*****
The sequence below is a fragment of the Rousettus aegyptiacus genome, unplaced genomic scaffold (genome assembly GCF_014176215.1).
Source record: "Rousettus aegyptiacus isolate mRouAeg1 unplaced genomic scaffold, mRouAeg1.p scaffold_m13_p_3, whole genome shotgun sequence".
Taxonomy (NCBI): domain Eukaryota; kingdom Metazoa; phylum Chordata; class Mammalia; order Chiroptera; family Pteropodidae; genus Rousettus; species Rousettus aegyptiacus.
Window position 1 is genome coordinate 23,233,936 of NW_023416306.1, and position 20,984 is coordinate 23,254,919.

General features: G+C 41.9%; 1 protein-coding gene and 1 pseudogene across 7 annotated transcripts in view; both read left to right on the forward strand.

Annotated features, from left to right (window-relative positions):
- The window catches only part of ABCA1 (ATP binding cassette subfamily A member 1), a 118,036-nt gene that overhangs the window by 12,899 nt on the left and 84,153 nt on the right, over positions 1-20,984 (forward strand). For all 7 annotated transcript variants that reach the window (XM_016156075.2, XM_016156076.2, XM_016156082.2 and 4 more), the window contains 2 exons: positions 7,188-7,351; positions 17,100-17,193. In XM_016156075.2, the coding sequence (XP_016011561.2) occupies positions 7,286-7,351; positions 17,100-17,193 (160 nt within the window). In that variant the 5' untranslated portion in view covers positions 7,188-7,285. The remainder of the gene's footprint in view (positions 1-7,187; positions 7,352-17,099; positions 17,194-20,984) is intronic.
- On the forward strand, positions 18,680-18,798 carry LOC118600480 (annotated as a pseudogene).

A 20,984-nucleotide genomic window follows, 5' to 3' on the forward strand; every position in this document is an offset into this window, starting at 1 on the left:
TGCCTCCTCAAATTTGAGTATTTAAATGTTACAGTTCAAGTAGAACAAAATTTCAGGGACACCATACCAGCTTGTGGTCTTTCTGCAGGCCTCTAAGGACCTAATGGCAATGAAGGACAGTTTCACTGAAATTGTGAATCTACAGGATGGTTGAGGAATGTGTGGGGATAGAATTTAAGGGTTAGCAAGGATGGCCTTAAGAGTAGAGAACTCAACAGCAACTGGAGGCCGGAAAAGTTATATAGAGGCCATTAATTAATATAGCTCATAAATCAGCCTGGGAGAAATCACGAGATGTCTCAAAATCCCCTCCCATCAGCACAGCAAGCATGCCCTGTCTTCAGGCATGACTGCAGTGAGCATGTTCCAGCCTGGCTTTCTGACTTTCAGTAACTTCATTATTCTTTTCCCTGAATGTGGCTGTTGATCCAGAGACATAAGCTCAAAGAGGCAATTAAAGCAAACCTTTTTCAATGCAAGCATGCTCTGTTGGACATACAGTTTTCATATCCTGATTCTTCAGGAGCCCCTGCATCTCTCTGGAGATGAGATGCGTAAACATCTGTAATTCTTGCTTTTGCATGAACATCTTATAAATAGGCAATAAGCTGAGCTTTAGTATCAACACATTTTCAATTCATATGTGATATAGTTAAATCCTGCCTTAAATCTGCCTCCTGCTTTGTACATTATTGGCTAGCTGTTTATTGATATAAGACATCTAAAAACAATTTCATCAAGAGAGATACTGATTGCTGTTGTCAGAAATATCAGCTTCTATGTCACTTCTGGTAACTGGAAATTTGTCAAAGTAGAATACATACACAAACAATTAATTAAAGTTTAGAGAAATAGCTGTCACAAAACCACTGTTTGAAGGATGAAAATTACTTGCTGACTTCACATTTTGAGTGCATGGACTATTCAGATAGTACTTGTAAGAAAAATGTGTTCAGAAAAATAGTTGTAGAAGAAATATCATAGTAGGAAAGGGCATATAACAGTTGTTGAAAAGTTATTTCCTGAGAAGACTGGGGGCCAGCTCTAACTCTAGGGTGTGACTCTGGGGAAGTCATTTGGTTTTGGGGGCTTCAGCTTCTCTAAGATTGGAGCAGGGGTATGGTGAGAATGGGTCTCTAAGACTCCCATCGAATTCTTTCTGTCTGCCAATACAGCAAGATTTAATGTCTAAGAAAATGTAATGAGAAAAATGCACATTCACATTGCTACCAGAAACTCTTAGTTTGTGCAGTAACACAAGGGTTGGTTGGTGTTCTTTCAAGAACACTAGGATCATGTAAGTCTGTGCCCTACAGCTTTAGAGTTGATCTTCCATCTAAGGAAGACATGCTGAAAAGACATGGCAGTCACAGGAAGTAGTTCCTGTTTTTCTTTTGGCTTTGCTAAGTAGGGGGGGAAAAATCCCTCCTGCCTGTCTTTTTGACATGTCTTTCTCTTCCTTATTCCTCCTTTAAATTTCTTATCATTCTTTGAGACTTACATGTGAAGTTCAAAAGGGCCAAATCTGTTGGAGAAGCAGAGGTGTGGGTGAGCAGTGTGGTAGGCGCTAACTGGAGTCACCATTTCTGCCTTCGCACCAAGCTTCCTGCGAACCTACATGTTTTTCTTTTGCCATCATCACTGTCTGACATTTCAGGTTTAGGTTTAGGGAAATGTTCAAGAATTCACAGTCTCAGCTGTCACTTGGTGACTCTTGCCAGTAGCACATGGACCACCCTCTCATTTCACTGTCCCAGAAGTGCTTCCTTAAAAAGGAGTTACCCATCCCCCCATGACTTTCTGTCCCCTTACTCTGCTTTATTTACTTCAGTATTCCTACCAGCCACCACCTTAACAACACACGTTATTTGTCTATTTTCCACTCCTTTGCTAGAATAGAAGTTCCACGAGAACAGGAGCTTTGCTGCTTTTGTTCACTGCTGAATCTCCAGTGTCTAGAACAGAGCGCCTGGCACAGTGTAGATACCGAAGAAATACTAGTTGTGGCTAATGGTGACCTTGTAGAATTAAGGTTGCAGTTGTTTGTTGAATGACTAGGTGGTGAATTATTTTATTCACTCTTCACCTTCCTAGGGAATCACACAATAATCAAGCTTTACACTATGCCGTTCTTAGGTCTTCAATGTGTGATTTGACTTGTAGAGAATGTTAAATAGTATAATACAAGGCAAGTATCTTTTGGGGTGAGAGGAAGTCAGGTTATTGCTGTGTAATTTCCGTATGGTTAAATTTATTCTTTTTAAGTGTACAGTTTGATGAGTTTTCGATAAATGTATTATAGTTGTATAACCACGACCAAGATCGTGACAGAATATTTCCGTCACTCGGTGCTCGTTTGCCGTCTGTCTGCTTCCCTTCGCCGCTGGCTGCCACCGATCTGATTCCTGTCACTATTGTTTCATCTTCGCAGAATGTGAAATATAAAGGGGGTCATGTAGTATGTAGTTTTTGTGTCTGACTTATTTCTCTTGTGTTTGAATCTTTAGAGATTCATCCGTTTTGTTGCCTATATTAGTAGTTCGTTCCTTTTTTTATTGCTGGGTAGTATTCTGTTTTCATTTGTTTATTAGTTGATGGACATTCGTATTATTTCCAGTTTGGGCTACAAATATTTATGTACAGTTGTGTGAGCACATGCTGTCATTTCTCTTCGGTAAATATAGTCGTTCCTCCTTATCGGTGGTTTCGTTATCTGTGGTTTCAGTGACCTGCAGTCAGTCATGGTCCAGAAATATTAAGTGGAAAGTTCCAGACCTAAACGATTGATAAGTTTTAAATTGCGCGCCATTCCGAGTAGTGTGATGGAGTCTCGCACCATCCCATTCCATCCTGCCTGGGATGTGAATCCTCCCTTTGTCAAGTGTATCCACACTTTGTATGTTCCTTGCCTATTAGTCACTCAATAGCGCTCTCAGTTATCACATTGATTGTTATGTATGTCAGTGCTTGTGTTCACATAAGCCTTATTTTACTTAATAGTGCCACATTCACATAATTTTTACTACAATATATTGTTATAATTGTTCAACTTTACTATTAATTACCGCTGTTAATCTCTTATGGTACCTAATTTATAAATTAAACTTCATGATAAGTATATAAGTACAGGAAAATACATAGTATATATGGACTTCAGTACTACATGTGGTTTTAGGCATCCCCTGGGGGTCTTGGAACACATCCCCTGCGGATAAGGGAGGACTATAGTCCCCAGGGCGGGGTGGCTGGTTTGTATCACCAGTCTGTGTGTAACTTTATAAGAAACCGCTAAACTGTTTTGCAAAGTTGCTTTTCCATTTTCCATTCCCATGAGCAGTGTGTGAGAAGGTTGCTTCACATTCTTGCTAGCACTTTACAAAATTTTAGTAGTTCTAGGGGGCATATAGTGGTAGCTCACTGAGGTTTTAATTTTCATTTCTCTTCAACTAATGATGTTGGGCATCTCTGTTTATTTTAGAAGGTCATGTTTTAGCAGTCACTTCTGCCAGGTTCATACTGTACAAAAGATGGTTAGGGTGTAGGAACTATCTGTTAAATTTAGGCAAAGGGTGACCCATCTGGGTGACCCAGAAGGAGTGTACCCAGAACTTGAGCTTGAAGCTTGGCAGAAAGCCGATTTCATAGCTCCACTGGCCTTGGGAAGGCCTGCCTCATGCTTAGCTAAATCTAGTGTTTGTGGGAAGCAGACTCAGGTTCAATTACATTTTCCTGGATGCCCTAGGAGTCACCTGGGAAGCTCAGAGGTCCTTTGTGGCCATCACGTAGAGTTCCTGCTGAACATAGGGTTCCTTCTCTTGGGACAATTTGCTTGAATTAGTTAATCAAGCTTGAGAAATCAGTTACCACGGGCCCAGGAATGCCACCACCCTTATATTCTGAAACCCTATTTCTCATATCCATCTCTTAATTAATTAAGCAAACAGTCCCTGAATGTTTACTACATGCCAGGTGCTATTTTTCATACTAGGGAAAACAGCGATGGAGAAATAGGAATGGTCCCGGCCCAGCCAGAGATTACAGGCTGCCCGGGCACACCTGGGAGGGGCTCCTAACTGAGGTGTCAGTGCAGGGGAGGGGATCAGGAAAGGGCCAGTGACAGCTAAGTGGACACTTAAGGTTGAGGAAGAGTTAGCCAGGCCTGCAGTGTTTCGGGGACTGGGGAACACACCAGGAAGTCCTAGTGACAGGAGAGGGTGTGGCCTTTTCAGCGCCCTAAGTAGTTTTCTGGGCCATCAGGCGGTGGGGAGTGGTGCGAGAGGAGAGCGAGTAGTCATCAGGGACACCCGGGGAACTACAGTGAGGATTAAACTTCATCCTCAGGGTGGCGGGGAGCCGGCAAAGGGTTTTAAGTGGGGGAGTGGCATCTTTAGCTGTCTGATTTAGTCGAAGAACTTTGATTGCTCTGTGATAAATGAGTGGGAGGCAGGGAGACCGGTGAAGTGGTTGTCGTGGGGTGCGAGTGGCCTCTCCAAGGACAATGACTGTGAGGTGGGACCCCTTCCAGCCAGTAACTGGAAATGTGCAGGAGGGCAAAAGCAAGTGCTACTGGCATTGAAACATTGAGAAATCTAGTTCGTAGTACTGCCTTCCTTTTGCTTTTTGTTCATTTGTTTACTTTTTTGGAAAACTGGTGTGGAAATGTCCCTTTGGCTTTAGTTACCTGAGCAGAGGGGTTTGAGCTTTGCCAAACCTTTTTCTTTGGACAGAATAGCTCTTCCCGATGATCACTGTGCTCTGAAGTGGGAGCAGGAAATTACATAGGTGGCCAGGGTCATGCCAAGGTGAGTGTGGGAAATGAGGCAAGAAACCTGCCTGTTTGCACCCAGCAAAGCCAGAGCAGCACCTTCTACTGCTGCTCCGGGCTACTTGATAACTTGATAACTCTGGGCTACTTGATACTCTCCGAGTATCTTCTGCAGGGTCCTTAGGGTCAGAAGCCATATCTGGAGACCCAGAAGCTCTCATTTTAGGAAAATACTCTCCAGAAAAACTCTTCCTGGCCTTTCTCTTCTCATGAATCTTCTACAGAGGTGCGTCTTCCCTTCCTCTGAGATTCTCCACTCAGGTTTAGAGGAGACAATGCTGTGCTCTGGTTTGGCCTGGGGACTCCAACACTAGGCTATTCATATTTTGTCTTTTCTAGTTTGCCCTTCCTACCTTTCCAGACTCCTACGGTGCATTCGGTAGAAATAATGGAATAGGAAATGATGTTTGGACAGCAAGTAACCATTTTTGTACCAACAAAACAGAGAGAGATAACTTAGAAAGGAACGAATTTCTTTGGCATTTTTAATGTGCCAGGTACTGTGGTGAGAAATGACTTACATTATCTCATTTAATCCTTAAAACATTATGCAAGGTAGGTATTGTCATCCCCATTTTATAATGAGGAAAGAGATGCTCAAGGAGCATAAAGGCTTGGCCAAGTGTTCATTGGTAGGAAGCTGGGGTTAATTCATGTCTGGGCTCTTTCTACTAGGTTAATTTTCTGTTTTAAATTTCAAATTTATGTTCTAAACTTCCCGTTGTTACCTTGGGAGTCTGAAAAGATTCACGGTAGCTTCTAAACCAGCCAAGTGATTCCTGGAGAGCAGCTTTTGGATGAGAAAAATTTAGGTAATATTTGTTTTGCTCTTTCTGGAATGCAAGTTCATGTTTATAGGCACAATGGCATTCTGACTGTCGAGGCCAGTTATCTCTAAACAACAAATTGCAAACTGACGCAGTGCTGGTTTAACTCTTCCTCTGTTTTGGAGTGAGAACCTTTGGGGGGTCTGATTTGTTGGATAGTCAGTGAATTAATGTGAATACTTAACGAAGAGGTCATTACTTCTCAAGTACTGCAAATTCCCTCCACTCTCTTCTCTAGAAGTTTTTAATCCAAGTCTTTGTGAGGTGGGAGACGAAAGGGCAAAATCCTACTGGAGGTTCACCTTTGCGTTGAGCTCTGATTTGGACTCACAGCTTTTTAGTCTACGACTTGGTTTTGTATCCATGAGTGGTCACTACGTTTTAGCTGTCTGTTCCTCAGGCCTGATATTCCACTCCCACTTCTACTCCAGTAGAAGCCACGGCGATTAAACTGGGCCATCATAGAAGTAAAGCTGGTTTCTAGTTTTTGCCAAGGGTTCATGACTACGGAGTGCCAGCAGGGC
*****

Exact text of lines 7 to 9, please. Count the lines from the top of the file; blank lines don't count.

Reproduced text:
- The window catches only part of ABCA1 (ATP binding cassette subfamily A member 1), a 118,036-nt gene that overhangs the window by 12,899 nt on the left and 84,153 nt on the right, over positions 1-20,984 (forward strand). For all 7 annotated transcript variants that reach the window (XM_016156075.2, XM_016156076.2, XM_016156082.2 and 4 more), the window contains 2 exons: positions 7,188-7,351; positions 17,100-17,193. In XM_016156075.2, the coding sequence (XP_016011561.2) occupies positions 7,286-7,351; positions 17,100-17,193 (160 nt within the window). In that variant the 5' untranslated portion in view covers positions 7,188-7,285. The remainder of the gene's footprint in view (positions 1-7,187; positions 7,352-17,099; positions 17,194-20,984) is intronic.
- On the forward strand, positions 18,680-18,798 carry LOC118600480 (annotated as a pseudogene).

A 20,984-nucleotide genomic window follows, 5' to 3' on the forward strand; every position in this document is an offset into this window, starting at 1 on the left: